The other thing is that I’m often still surprised that communication and publicity by the competition organisers is mostly not so professional. We always try to get the results after the competition, and we will almost never get it automatically. We always have to look for it ourselves, which is fine, but even finding the results right after the competition is quite tricky sometimes. It’s understandable because if a competition has a small organisation, sometimes maybe one organiser, they are totally exhausted after the competition. This happens quite often, I’ve found. So I would suggest to organisers that they have to be well-prepared and preferably have a team or a few assistants who would work on the communications, not only before and during, but also shortly after the competition. 

What kind of problems do you step in and help with?

It would be quite strong complaints. Here is one example: there was a competition where they had the rule that students of jury members may not take part in the competition. But during the competition someone was following its webcast on the internet, and this person was writing emails to the organisers and to us, complaining that one of the participants had had lessons with one of the jury members and so should not have been allowed to take part in the competition. That became quite a problem, especially since in the end the person who was attacked actually won the first prize.

So, if the person who was complaining had a good argument it could have been an enormous problem, because if you make a rule of course you have to stick with it. But we looked at this very clearly from every side. From the side of the organisation, the jury member concerned, the participant – we were in touch with all of them in quite intense correspondence for a short time – and the situation was solved.

Do you think there are other valid ways in which performers can rise up the ranks and build careers as soloists?

Yes, but you need to be very lucky. If you look at the careers of pianists, many times it was simply that they could meet with the right person at the right moment.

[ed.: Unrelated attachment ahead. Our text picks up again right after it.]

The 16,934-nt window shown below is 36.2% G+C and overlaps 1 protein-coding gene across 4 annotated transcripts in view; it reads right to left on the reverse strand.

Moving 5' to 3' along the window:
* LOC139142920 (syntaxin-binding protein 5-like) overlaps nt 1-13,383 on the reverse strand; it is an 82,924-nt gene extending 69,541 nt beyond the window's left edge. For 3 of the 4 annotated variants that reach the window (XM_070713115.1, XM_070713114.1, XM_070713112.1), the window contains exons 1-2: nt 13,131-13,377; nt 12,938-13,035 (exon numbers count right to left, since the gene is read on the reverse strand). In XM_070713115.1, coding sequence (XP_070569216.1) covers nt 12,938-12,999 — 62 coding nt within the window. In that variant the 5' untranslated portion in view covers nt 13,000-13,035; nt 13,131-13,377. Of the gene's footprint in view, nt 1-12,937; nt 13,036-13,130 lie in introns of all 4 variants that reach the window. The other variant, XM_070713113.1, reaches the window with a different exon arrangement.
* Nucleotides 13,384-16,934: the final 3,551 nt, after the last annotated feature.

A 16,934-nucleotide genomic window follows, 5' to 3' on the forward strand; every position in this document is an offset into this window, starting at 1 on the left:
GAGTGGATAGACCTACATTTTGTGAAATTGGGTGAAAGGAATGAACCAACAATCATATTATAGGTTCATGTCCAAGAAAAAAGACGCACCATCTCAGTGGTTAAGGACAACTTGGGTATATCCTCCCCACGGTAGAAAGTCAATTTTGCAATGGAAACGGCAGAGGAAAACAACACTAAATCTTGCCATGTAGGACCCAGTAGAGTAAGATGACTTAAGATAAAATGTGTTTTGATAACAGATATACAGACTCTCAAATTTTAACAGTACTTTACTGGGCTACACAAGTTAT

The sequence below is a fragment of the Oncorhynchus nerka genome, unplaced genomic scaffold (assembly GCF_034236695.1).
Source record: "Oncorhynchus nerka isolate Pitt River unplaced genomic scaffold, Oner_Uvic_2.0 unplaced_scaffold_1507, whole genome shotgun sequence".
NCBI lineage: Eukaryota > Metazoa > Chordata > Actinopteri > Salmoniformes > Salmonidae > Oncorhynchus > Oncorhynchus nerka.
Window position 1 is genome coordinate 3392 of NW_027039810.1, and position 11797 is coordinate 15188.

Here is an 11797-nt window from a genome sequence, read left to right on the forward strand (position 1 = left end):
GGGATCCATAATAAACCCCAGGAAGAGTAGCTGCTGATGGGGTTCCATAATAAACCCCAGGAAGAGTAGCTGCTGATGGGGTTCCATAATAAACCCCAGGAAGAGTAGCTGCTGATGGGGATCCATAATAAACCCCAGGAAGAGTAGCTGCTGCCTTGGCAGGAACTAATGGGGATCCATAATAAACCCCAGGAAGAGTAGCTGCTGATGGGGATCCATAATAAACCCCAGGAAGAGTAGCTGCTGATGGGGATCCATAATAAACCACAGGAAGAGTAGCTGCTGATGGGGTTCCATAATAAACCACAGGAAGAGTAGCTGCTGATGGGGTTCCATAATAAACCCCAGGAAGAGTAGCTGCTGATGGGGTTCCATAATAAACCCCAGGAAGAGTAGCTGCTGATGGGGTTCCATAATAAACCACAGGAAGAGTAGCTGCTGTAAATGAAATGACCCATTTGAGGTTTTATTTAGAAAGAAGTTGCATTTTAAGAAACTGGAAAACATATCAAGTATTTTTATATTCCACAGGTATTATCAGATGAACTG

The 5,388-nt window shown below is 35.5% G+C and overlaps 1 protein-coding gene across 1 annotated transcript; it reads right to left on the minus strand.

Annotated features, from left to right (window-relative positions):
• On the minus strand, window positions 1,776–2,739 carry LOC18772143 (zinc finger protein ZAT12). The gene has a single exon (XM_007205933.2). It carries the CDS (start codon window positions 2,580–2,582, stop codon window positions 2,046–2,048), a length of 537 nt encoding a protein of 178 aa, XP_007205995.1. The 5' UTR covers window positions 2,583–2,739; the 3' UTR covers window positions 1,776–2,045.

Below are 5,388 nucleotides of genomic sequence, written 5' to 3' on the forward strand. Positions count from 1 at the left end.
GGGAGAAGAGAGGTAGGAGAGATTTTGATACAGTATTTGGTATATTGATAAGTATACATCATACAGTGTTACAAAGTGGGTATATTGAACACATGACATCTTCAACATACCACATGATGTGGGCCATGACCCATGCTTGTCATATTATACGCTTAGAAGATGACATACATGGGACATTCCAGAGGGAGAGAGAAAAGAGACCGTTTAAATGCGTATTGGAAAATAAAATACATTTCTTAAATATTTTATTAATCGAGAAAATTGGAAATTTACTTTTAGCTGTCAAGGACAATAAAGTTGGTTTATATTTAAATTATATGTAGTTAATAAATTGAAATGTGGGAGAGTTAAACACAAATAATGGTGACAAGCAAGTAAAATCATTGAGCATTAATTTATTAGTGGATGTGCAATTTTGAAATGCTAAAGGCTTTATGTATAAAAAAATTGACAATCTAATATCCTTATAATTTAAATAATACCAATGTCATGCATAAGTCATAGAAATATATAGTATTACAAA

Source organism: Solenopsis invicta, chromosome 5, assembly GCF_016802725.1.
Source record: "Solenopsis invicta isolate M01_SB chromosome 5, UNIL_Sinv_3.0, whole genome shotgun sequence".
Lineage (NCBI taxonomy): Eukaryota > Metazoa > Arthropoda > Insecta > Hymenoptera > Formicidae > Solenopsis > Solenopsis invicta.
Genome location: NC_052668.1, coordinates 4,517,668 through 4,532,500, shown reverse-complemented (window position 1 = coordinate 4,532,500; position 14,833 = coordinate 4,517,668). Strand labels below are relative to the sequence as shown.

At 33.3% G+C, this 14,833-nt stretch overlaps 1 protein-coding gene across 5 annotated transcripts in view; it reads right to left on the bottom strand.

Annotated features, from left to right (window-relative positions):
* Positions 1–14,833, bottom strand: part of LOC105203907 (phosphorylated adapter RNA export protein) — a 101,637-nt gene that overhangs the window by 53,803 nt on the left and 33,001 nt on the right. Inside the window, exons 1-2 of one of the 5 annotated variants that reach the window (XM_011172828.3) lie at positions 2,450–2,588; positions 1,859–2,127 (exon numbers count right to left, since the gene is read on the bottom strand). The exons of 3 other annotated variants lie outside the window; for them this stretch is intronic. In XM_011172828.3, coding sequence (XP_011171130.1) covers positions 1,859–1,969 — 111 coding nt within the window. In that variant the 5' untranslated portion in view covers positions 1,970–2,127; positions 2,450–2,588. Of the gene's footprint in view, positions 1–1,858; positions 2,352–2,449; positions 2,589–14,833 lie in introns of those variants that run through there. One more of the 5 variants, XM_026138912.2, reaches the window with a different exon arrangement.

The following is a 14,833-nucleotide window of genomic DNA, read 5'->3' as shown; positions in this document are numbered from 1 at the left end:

You could go to a competition but not take part in it. Just to be around is already quite helpful because it is a meeting place. You have a jury, hopefully with some very good people there, famous pianists or powerful people who are managers, impresarios or conductors. And these people have to stay at the competition for at least one week or longer, and of course to make contacts with them is vital. Mostly, if you try to approach these people they are busy, busy, busy and you cannot reach them. But at a competition they cannot run away!

Also if you take part in a competition and you are eliminated after the first round, I would always advise that you do not leave. In many cases some jury members, and also people in the audience, loved your performance. Many of them want to meet with you and congratulate and talk with you. This can be very valuable for the future, these kind of contacts.

When Martha Argerich was on the jury at the Dino Ciani Competition in Milan, there was a young participant from Korea. He did not get to the finals but he left such a wonderful impression. I was also at that competition, and Argerich spoke with him and simply decided to invite him to her festival.

What are your future ambitions for the foundation?

Next year we’ve planned an international conference in Barcelona. It will be the days between the semi-finals and the finals of the Maria Canals Competition for piano in Barcelona, and will be held at the Palau de Musica. Many organisers have already written to me saying that they intend to be there. At the moment we’re looking at more than 130 people from all over the world who are involved in the organisation of piano competitions who plan to be there. We will have a variety of themes on the agenda and topics that are heavily discussed in the piano world.